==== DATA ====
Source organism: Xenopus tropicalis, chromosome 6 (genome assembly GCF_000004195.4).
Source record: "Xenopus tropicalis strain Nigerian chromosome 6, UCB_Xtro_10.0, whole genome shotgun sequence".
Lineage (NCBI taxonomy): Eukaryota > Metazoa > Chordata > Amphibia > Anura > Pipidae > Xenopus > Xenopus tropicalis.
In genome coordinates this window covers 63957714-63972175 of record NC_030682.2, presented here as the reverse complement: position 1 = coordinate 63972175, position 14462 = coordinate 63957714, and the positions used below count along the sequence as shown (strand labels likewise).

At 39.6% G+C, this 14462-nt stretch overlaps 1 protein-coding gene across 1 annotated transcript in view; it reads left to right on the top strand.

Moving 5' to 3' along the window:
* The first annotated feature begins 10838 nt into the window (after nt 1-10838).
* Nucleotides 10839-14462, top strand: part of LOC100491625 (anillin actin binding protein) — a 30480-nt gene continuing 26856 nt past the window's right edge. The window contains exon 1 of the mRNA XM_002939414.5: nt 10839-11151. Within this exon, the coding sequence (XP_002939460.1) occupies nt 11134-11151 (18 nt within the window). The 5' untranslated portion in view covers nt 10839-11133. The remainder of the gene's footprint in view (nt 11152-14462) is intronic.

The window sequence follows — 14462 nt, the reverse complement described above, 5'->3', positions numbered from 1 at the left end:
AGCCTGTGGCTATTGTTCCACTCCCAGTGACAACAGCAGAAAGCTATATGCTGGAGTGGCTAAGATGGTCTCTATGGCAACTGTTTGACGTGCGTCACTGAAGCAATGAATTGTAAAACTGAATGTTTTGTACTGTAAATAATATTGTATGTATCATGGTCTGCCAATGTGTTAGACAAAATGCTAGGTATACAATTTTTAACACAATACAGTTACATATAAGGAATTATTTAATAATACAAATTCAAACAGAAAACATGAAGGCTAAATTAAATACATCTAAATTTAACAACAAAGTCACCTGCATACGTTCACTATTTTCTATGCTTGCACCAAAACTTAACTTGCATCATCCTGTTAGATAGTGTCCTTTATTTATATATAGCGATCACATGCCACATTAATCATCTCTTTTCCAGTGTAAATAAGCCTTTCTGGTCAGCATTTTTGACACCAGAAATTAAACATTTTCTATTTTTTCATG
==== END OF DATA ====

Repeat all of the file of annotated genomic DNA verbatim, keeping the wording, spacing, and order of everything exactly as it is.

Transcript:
Source organism: Xenopus tropicalis, chromosome 6 (genome assembly GCF_000004195.4).
Source record: "Xenopus tropicalis strain Nigerian chromosome 6, UCB_Xtro_10.0, whole genome shotgun sequence".
Lineage (NCBI taxonomy): Eukaryota > Metazoa > Chordata > Amphibia > Anura > Pipidae > Xenopus > Xenopus tropicalis.
In genome coordinates this window covers 63957714-63972175 of record NC_030682.2, presented here as the reverse complement: position 1 = coordinate 63972175, position 14462 = coordinate 63957714, and the positions used below count along the sequence as shown (strand labels likewise).

At 39.6% G+C, this 14462-nt stretch overlaps 1 protein-coding gene across 1 annotated transcript in view; it reads left to right on the top strand.

Moving 5' to 3' along the window:
* The first annotated feature begins 10838 nt into the window (after nt 1-10838).
* Nucleotides 10839-14462, top strand: part of LOC100491625 (anillin actin binding protein) — a 30480-nt gene continuing 26856 nt past the window's right edge. The window contains exon 1 of the mRNA XM_002939414.5: nt 10839-11151. Within this exon, the coding sequence (XP_002939460.1) occupies nt 11134-11151 (18 nt within the window). The 5' untranslated portion in view covers nt 10839-11133. The remainder of the gene's footprint in view (nt 11152-14462) is intronic.

The window sequence follows — 14462 nt, the reverse complement described above, 5'->3', positions numbered from 1 at the left end:
AGCCTGTGGCTATTGTTCCACTCCCAGTGACAACAGCAGAAAGCTATATGCTGGAGTGGCTAAGATGGTCTCTATGGCAACTGTTTGACGTGCGTCACTGAAGCAATGAATTGTAAAACTGAATGTTTTGTACTGTAAATAATATTGTATGTATCATGGTCTGCCAATGTGTTAGACAAAATGCTAGGTATACAATTTTTAACACAATACAGTTACATATAAGGAATTATTTAATAATACAAATTCAAACAGAAAACATGAAGGCTAAATTAAATACATCTAAATTTAACAACAAAGTCACCTGCATACGTTCACTATTTTCTATGCTTGCACCAAAACTTAACTTGCATCATCCTGTTAGATAGTGTCCTTTATTTATATATAGCGATCACATGCCACATTAATCATCTCTTTTCCAGTGTAAATAAGCCTTTCTGGTCAGCATTTTTGACACCAGAAATTAAACATTTTCTATTTTTTCATG